In Depth

Coronavirus: why wildlife markets were a ‘recipe for disaster’

Growing calls for global ban on markets also linked to Sars and Ebola

Calls are growing for “wet markets” selling fresh meat and live animals to be banned amid the coronavirus pandemic.

Comedian and animal rights activist Ricky Gervais is among those calling for action, warning that if the consumption of wild animals continues “this will happen again”.

The Independent is launching a campaign to tighten worldwide restrictions on wildlife markets, while public health experts have long warned that live animal markets could be a “breeding ground for emerging infectious diseases” and a “recipe for disaster”. So just how dangerous are they?

Breeding ground

According to The Telegraph, the market in Wuhan, China, from which the coronavirus is believed to have originated has now been shut down.

However, the paper adds, buying food from so-called wet markets is popular in China “as consumers like to purchase their meat ‘warm’ – that is, recently slaughtered”. 

Jonathan Ball, professor of molecular virology at the University of Nottingham, told the paper that it is “poor practice” to keep different species of animals in “cramped conditions and in close proximity, and then also to add humans into the mix”.

Ball said: “If you have a viral infected animal introduced into that they can first pass that virus among animals of their own species and amplify that infection. Second of all, they can pass it to other species which may act as an intermediary host and pass it more easily to humans.”

This was echoed by Dr Erica Bickerton, a coronavirus expert at the Pirbright Institute in the UK, who said: “If you have a lot of people and animals in one place viruses are better able to spread between those people and animals. A high population density or more contact between humans and animals will aid spread.”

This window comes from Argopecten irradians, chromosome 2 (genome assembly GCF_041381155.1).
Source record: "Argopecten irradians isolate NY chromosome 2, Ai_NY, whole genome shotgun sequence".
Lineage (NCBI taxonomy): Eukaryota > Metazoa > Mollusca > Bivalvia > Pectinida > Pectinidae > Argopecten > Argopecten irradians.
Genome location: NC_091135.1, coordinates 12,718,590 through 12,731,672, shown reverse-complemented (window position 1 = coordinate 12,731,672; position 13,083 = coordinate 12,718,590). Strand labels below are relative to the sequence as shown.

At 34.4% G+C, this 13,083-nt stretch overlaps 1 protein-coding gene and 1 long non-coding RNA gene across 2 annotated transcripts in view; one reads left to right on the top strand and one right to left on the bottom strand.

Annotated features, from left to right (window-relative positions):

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What is being done?

Former Conservative Party leader William Hague has called for the world to “act now” to stop another pandemic emerging from live animal markets. 

Writing in the The Telegraph, Hague notes that wet markets were shut down in China following the 2003 Sars outbreak. However, they were later reopened in what he describes as a “catastrophic mistake”.

“The world has been warned repeatedly about the consequences of wildlife markets… Now the bomb has exploded, there can be no excuse in any country for anything short of zero tolerance of these terrible habits,” Hague writes.

“Unless decisive action is taken around the world, humanity could face much worse threats in the future. US scientists working to predict pandemics have estimated that there are about 1.6 million undiscovered viruses in existence in wild animals and that about 700,000 of those could be transmitted to people.” 

The Independent reports that previous “zoonotic diseases”, those transmitted from animals to humans, have been linked to wildlife including HIV, Ebola, Sars, Mers and Zika.

The paper’s campaign asks that “governments work together to impose stricter controls on the trade, sale and consumption of wild animals”, and has been signed by United Nations biological diversity chief, Elizabeth Maruma Mrema, and conservationist Jane Goodall.

In the United States, animal rights group Peta has also launched a campaign to close the “80 live-animal markets and slaughterhouses” it claims are operating in New York City.

Peta claims that in New York “stressed, injured, and sickly animals are often caged in areas with public access… where feces and blood can easily be tracked down sidewalks and into restaurants and homes”.

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